2011 was the killer year for social interest sites

By January 5, 2012 2 Comments

2011 was an amazing year for social interest sites. Twitter started growing fast again after an extended flat period, Tumblr finally made it up into the stratosphere and new kid on the block Pinterest had an amazing second half to the year. The Comscore chart below shows traffic growth for all three, as well as the epic decline of Myspace.

Facebook isn’t on this chart, but they had a pretty good year as well.

I’m a big user of Twitter and Facebook and have a Tumblog that I still post to occasionally and my guess is that all these sites will continue to do well, as will WordPress and some of the other self expression platforms out there.

However, I think this market is getting difficult for any new entrants that are looking for something more than a quick flip.

Firstly, the incumbents now have, or are starting to have, real scale – at least in terms of users and access to capital – making it easy for them to copy successful features from new entrants and/or acquire them before they reach scale. You may have seen that Twitter and Facebook both made a string of acquisitions last year. For me the launch of Google+ was also an indication of the challenges for new entrants in this market – in spite of having a decent idea, un-paralleled distribution and incredibly deep pockets they have still only achieved moderate success (so far at least).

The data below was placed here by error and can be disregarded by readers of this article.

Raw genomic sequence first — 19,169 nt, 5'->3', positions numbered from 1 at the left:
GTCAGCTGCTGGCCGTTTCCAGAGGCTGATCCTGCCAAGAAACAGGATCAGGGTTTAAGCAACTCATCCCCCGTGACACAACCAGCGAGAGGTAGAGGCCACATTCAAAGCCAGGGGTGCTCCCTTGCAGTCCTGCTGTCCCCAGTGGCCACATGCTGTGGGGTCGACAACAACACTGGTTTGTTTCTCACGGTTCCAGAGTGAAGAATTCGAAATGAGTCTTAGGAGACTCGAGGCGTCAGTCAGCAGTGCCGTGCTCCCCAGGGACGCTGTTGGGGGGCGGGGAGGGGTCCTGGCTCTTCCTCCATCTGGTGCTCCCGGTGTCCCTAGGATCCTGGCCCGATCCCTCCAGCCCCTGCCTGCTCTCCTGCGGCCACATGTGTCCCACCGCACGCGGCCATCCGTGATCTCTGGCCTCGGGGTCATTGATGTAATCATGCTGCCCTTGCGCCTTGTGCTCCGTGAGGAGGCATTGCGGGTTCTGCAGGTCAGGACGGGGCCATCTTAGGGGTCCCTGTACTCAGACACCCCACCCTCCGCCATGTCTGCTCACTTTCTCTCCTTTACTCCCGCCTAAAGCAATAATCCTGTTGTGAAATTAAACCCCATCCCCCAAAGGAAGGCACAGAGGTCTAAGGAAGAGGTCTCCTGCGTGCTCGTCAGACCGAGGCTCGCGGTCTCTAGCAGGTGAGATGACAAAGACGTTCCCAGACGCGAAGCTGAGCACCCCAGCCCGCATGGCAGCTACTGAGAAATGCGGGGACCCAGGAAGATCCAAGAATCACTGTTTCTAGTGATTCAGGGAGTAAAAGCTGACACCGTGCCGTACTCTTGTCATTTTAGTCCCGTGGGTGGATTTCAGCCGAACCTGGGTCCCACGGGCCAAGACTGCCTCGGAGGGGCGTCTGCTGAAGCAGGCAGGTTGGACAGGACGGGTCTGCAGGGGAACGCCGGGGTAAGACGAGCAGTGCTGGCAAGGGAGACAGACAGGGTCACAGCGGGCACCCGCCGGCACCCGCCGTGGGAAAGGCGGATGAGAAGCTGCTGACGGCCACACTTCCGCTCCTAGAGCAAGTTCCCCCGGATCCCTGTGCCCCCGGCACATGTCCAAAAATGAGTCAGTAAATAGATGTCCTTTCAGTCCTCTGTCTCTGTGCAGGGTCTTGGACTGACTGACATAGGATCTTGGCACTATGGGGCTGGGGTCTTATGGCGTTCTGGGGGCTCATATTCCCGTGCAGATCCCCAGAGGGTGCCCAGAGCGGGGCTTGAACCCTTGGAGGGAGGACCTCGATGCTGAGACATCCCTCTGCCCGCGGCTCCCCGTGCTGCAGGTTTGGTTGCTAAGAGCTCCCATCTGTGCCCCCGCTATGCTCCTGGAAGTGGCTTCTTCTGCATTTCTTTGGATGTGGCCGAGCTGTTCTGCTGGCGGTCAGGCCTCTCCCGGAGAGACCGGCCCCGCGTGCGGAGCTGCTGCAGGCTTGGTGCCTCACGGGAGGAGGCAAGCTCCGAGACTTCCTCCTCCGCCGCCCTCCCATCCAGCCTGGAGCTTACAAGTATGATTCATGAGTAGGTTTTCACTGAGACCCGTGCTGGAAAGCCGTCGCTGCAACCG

And secondly, as I’ve said, I’m persuaded by the arguments of Forrester CEO George Colony that we are approaching a point where consumers are maxing out on the time they can spend with social.  Other evidence of saturation can be found here and here.  If we are approaching social saturation then new social interest sites will have to grow by taking time away from existing services.  Facebook, Twitter, etc, succeeded in doing this to Myspace but I think the new crop of leaders have a better understanding of what they are doing and won’t be easily unseated.

I still think there is opportunity in social though – but it is about leveraging the data in these sites to do the other things we love in life – like shopping and going out.  That is where I see the next leg of growth.

The main thing I see that might upset these predictions is privacy.  An increasing number of people see the potential for a major privacy backlash that undermines Facebook and if that transpires there will be space for new services.  Personally I think it is unlikely – the true privacy risks seem small to me – but enough people are discussing it that it is worthy of note.

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